Congress is winding down its historically unproductive session with a small flurry of activity. It’s a welcome change, but so long overdue that it can’t possibly make up for what should have been accomplished on Capitol Hill this year.
The problem is that, for too long, members of Congress have been working hard at everything except the one thing they should have been working hard at: legislating. They’ve been so unproductive that they’ve actually threatened our world standing and domestic well-being.
To be sure, they are moving incrementally. Gridlock is breached, but not broken. The likelihood is that Congress will pass a defense bill. It reached a small-scale budget agreement that undoes a bit of the damage caused by the sequester. It finally is starting to work through a list as long as your arm of judicial and executive-branch confirmations, but only because Senate Democrats decided they had to change the rules if they wanted to fill long-unfilled government appointments.
Yet the list of what Congress hasn’t done is sobering. There’s no food-stamp re-authorization or waterways-construction bill. It passed a one-month extension to the farm bill, but that falls far short of the certainty this crucial economic sector needs. There’s no lasting solution to the debt-ceiling problem. Almost nothing has been done about the fundamental gap between taxes and spending. It has left unemployment benefits unresolved, immigration reform unresolved, tax reform unresolved, and action on climate change unresolved. This lack of productivity makes me wonder if Congress can address truly hard challenges without a crisis before it.
Mind you, some legislators take pride in how unproductive Congress has been. They argue that the less the government does, the better.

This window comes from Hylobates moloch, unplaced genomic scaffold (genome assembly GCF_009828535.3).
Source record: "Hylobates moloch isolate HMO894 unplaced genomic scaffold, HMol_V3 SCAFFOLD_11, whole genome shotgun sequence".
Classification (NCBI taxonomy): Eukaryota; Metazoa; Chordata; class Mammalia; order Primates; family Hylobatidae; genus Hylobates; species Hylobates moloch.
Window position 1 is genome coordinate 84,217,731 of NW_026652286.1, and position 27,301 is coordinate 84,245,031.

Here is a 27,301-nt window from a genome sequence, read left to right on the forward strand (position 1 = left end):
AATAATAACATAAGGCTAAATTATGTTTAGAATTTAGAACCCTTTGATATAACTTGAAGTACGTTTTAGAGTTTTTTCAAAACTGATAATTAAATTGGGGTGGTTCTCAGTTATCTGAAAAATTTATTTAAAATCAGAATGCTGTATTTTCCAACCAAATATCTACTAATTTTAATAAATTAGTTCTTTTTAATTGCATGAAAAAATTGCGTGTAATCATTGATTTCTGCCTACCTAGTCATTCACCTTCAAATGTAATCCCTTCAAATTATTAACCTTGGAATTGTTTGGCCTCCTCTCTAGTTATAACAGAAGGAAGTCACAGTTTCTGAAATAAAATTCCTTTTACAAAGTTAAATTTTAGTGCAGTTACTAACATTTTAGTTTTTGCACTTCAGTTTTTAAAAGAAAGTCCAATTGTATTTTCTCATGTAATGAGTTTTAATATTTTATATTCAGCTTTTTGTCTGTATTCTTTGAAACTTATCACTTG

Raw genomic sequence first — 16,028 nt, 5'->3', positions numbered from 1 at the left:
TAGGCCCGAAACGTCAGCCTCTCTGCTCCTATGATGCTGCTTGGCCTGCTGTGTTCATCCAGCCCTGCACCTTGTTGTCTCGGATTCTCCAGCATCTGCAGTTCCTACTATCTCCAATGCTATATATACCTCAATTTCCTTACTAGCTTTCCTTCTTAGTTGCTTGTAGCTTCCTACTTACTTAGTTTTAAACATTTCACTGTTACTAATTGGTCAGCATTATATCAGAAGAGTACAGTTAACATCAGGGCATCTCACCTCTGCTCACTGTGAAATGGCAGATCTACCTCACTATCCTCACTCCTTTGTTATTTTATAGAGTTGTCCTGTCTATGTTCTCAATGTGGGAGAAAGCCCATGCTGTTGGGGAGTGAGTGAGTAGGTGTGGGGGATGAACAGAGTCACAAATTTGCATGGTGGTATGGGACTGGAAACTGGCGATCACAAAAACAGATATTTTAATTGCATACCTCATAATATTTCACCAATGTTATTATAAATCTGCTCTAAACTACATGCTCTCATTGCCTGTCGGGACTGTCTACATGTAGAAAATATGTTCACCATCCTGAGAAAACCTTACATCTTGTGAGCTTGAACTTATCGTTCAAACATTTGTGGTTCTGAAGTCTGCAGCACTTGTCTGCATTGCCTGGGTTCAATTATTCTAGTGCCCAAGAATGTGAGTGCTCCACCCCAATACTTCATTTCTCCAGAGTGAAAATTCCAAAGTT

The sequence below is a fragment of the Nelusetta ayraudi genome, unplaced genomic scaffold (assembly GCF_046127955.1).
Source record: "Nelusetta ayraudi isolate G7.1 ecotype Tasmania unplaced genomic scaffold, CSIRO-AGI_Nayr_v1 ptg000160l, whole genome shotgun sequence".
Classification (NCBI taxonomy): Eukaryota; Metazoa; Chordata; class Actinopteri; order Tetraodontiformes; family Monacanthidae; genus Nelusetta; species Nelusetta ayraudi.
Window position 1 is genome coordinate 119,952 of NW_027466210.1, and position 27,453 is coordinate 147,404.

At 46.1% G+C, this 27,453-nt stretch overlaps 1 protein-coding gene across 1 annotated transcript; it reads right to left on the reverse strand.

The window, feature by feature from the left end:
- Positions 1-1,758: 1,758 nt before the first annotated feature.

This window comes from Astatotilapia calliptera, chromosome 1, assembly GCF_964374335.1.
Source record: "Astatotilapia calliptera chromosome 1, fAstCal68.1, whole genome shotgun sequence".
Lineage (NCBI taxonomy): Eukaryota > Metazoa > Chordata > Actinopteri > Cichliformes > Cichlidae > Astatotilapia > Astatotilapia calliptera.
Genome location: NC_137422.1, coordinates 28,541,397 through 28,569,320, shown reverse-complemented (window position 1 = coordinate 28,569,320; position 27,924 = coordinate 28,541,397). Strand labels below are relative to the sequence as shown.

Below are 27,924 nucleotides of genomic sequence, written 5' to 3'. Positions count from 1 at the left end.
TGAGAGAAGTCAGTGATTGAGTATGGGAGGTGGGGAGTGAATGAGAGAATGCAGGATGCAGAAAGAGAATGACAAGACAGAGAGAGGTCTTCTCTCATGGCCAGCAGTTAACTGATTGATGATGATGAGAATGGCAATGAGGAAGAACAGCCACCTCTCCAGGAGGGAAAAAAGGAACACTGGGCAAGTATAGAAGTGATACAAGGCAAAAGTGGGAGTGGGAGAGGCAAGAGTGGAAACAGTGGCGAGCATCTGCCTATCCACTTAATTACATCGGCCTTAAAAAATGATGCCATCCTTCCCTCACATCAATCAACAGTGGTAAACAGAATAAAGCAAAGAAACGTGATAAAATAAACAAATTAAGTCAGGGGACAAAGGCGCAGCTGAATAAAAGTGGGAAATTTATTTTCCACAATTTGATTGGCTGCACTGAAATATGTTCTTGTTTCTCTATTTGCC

But given Congress’s pathetically low standing in the polls, it’s clear that most Americans don’t agree. They don’t like incompetence, as their response to the botched rollout of the Affordable Care Act suggests, and they really don’t like people who dodge their responsibilities, which is what Congress’s ineffectiveness amounts to.
Unlike many members of Congress, Americans seem to understand that things that ought to be done are not getting done, and that there are real costs to inaction. We’re in a competitive race with China for world leadership, and whether we like it or not, others around the globe are comparing our two governments.
The attractiveness of the American model is under challenge, and our political dysfunction is a serious handicap. As the Wall Street Journal recently put it, a superpower that isn’t sure it can fund its government or pay its bills is not in a position to lead.
And because problems aren’t getting addressed, others are stepping into the breach at home, too — but with less transparency, accountability and flexibility.
The Fed is doing the heavy lifting on the economy.
The Supreme Court is essentially legislating. Executive-branch agencies are trying to handle massively difficult challenges through executive orders.
State and local governments have decided that even on issues they can’t truly address effectively, like immigration, they’re on their own.
When asked about all this, congressional leaders tend to blame the other house, arguing that they’ve done their best, but the other side has bottled up their efforts. All I can say is, finger-pointing is not an excuse, it’s an admission of failure.
A leader’s responsibility is to enact legislation, not just get a bill through the house of Congress he or she controls.
Legislating is tough, demanding work. It requires many hours of conversation about differences, commonalities and possible solutions. It demands patience, mutual respect, persistence, collegiality, compromise, artful negotiation and creative leadership — especially when Congress is so divided.
Yet when Congress meets only episodically throughout the year, when it often works just three days a week and plans an even more relaxed schedule in 2014, when the House and Senate give themselves just one overlapping week this month to resolve huge questions of public policy, you can only come to one conclusion: They’re not really willing to work hard at legislating.
A last-minute flurry of bills offers hope, but it’s going to take a lot more work to convince the country that Congress knows how to live up to its responsibilities.
Hamilton is director of the Center on Congress at Indiana University. He was a member of the U.S. House of Representatives for 34 years.